Last year, my youngest squirrel-child, Isaac, wanted to grow sweet corn. I adore him, and want so much to inspire and encourage any agricultural urges my children have, but I had suffered PTSD over the growing of sweet corn about eleven years prior. Walk with me.
Once upon a time in the land of Hartville, an ambitious gardener went out to sow. She sowed a half-acre of hybridized super sweet corn. She carefully watered, weeded, and hoed the corn, and it flourished under her care and the goodness of the Lord. The ears were full and beautiful, two to a stalk. The night before harvest, the gardener looked with delight upon her corn, thanking God for the bounty she would bring in the next day. At night, the raccoons came. Those varmints ate Every. Single. Ear. May they still suffer the indigestion of their gluttony a decade later. The gardener cried and shook her fist at the sky. “Never again. There are enough other crops to grow,” she said.
But along comes the most charming of little boy-children, and I caved. So, corn it was. We caged it and wrapped it in stock panels and chicken wire (which I may or may not have threatened to electrify in hopes of revenge on some evil raccoons). It grew beautifully, tasted delicious, and we rejoiced over it. Corn, however, requires a lot of room in my garden for the two ears per stalk it gives. I couldn’t help thinking several times of how many tomatoes or green beans that bed would have yielded. Saying “yes“ to corn had meant “no“ to a LOT of other things.
There are a thousand varieties of sweet peas and Swiss chard that remind me every spring of how good it is to garden in this modern age.
I believe “having dominion” includes exploration and discovery. The amazing hybridized seeds that are available to us today are a magnificent way planting the glory of God into our soil. The vast library of advice and inspiration available at the touchscreen of any contemporary gardener is dazzling.
But with every gain, there is something lost – sometimes several things lost.
I envy the gardeners of my grandparent’s generation for their compendium of knowledge. They knew how to preserve foods in ways that baffle my mind. They were natural seed savers, not as a matter of novelty, but simply because it was the circadian rhythm of their gardens. And maybe most of all, I envy that they knew how to plant, how to harvest, when to labor, and when to rest by the stars.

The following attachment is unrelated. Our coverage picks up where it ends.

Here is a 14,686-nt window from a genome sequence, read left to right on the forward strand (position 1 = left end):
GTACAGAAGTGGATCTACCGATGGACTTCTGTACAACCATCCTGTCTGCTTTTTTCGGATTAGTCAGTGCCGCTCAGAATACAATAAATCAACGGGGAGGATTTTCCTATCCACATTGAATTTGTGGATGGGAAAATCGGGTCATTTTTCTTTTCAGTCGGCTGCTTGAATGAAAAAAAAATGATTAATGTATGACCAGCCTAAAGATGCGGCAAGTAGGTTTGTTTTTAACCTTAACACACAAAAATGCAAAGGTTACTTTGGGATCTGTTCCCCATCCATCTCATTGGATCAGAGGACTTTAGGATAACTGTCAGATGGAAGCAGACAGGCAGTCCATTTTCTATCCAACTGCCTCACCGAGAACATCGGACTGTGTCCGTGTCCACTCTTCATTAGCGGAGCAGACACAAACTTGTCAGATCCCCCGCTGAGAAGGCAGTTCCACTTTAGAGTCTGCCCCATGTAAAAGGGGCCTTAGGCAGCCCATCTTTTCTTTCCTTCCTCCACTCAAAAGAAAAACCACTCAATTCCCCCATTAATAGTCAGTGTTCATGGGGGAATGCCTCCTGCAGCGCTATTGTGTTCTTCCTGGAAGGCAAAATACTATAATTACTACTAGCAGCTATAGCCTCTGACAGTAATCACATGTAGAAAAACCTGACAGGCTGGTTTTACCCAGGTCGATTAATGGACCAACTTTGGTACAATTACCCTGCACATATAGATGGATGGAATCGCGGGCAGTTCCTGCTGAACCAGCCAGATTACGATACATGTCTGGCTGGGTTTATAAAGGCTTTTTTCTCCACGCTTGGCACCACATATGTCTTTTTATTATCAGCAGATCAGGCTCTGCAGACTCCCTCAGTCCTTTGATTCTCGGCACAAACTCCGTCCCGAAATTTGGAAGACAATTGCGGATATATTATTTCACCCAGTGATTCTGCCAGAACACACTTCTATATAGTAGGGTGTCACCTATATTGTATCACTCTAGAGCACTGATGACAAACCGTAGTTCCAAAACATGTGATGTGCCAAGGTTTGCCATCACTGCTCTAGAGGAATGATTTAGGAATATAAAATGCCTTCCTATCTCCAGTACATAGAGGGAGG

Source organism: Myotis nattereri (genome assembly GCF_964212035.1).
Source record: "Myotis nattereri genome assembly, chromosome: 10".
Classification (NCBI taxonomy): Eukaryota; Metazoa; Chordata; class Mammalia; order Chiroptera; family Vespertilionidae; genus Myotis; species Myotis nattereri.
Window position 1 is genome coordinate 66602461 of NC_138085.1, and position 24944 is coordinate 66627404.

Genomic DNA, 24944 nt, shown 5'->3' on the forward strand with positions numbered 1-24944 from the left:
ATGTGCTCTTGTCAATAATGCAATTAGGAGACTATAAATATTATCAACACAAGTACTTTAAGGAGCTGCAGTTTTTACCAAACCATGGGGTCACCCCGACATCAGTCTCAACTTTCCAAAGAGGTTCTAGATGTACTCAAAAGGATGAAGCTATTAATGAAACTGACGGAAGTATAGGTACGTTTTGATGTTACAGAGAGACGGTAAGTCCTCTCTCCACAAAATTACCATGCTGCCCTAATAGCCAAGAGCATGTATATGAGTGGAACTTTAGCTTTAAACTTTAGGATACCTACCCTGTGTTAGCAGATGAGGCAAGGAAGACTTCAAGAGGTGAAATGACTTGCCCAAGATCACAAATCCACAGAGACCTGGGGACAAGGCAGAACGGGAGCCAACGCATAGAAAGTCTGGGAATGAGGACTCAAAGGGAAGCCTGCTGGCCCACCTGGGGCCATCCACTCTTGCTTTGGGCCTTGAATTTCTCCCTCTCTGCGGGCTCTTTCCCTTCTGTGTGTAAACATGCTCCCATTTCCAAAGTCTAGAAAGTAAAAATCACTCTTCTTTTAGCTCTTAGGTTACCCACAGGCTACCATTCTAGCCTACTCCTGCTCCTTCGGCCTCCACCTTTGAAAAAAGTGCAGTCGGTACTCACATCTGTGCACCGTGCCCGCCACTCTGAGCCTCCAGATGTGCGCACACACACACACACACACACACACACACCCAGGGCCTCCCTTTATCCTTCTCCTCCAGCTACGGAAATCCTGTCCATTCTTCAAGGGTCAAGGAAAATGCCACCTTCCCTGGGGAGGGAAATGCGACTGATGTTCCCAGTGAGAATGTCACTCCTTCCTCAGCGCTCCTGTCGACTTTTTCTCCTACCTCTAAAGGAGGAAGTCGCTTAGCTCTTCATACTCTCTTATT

I watch my calendar anxiously and count like mad for our last frost date. I count backwards from it to know when to start my snapdragons in the greenhouse, and I count forward to know which variety of onions and pumpkins to try this year. My forefathers just . . . knew! When the Big Dipper was in position and the third full moon after the solstice spun around, they knew what their ground needed. I wonder if they recognized the peace of mind I imagine that kind of intuitive knowledge would give.
They knew where the North Star is.
By contrast, in 1 Samuel, Saul seemed to follow whatever shiny thing in the heavens caught his eye. He followed donkeys into the wilderness and took advice from terrible counselors and even called on a witch to tell him what to do in battle. A life without a compass is well and truly lost.
What is the magnet that holds me to true North? What determines my “yes“ and “no“? I have pondered long and hard how those who are outside the New Covenant make any moral decision at all. How does a person without a belief in the Almighty God and absolute truth decide “yes“ or “no“ to anything?
I have a hard enough time deciding what’s for dinner on my own! I cannot imagine trying to raise and discipline children, apply for jobs, look for purpose in life without the True and Better Shepherd guiding each moment.
Sometimes, “yes“ is simple. Shall I feed my family tonight? Yes. I am called as a wife and mother; therefore, I am called to care for these people, hence, food. I don’t have to question if that is God’s will for my life.
Other times, it is agonizing. I had the amazing opportunity to go to the Square Halo Ordinary Saints Conference this spring. It was a short weekend conference and only four and a half hours away. I asked Barritt if I could attend, and he said yes. So, I said yes. I had a wonderful, enriching time, but felt the weight of that ‘yes’ every mile and minute. Basking in the glory of poetry dripping from Malcolm Guite and laughing over bowls of noodles with newly met friends meant that I wasn’t settling Catan with my kids or climbing into bed with my husband. A mom and gardener wrestles with the cost and blessings of saying yes.
I don’t have sufficient answers. I am a homeschooling mom in Ohio trying my best to follow an ancient rabbi from Nazareth. There are definitely times when I wander more like Saul. I don’t have the perfect test for determining where to spend my time or money or garden beds, but Christ does. He is a flawless, immutable North Star that has never failed me who has taught me that the cultivating of little boy hearts is the best growing I can do.
The featured image, “Waltzing Wildflowers,” is courtesy of Jordan Durbin and is used with her kind permission for Cultivating.
Second-generation homeschooling mom of five wee snickbuzzards, Jordan Durbin is a maker of humble pottery, fine artist, calligrapher, gardener, pickle maker, baker of all things gluten-inclusive and butter-laden, violinist, vocalist, rabbit raiser, wife of one good man, lover of her blessed Redeemer. She has a Bachelor’s degree in fine art from Grace College in Winona Lake, Indiana. She is an avid coffee drinker, reader, and published children’s book author and illustrator. She aspires to proclaim the resurrection with every moment of her life.
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